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Flying Carpet

Affordable adventure

Matt Peacock and his Cessna 150

“It’s not every night you can dine with fellow pilots on the Queen Mary!” said Matt Peacock. He and girlfriend Laurie Sargent had just joined our table at the “A Night for Flight” fundraiser during AOPA Summit. They proved to be hospital nurses from upstate New York.

“Did you fly yourselves here?” I asked.

“Oh, no,” said Matt. “I pilot a Cessna 150 out of Ogdensburg, up on the Canadian border. Flying here would have taken forever.” Along with working Ogdensburg’s emergency room, Matt practices as a travel nurse in Poughkeepsie. “Flying myself there saves time, and is affordable.”

“How did you get into flying?” Jean asked.

“At the time I worked full time in Poughkeepsie—eight days at a stretch to minimize the number of five-hour drives from Ogdensburg. I remember thinking, ‘There must be a quicker way to get here.’

“Someone suggested I look into flying down for work. They meant by airline, but it triggered the thought, ‘Why not learn to fly myself?’ I found my instructor, Kurt Thomas, on the Web, and was hooked after my first lesson.” Thirty hours into training, Matt bought his own airplane.

“I figured, ‘Why not apply $5,000 of my training cost against buying my own plane?’ Originally I wanted a Cessna 172, but as a beginner I wasn’t sure what to look for, or what I could afford. So I decided to buy an economical two-seat Cessna 150 and upgrade later. A well-equipped 1973 model popped up on eBay in Chesapeake, Virginia, that even had an autopilot. A student had once collapsed the nose gear, but I figured that was to be expected on a 35-year-old airplane.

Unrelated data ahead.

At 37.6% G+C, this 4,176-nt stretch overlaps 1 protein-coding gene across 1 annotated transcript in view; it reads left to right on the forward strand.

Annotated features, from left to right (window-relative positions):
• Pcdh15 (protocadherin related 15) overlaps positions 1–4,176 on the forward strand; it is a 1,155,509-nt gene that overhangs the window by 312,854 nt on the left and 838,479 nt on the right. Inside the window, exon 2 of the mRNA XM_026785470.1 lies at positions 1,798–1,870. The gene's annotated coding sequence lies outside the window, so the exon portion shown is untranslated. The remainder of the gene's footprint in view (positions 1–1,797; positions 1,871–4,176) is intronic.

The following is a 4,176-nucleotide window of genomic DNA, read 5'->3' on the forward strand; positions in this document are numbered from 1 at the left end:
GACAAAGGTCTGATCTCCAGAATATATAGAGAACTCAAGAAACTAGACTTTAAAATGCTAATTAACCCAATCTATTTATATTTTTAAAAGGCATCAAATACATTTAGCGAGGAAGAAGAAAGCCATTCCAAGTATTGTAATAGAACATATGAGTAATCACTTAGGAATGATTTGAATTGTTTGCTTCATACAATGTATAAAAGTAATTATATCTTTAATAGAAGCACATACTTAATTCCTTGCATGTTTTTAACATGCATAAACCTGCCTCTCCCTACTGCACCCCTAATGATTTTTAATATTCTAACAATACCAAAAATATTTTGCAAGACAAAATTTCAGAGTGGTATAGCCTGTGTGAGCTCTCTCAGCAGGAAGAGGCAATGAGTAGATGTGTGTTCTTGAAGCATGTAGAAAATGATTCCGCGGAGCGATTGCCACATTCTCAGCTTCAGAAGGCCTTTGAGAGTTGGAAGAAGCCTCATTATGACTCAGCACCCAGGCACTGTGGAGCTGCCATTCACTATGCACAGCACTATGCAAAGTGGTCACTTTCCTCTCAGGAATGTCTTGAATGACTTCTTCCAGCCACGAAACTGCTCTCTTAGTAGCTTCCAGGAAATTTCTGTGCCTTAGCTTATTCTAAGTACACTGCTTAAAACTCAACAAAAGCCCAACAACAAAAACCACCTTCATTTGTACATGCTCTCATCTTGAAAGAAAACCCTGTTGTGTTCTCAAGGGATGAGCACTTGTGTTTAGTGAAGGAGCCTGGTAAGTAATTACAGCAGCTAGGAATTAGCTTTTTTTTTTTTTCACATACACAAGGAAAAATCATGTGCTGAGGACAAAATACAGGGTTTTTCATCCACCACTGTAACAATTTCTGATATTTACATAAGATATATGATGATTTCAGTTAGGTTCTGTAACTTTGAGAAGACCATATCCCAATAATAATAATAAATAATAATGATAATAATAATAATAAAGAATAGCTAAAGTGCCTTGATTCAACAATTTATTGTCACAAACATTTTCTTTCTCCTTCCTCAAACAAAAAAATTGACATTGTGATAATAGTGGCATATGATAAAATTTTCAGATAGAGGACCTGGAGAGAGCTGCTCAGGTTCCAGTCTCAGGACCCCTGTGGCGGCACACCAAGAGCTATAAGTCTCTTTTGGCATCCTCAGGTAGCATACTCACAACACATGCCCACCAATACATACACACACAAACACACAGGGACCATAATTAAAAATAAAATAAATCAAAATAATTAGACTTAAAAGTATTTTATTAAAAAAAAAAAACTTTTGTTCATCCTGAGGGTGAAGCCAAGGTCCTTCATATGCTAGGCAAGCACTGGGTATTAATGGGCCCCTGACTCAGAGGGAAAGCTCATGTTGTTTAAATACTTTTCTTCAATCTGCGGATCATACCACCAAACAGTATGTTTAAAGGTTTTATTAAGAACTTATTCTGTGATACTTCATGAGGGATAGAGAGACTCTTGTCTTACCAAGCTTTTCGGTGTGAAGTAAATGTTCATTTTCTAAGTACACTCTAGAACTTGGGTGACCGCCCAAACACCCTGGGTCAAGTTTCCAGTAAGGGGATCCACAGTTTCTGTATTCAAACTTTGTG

“I offered $22,000 for the plane sight unseen, and the seller accepted. So I purchased two one-way tickets to Virginia Beach, and first saw the plane the day my instructor and I flew it away. Kurt warned me beforehand that, ‘If I have a bad feeling about this plane, you’ll hear about it.’ But I figured at the price, even $2,000 or $3,000 of repairs would be reasonable, so the risk was small. As it turned out, we both felt good after interviewing the seller’s mechanics, who’d just completed the annual inspection. Since then,Kurt often says that I got a great buy.”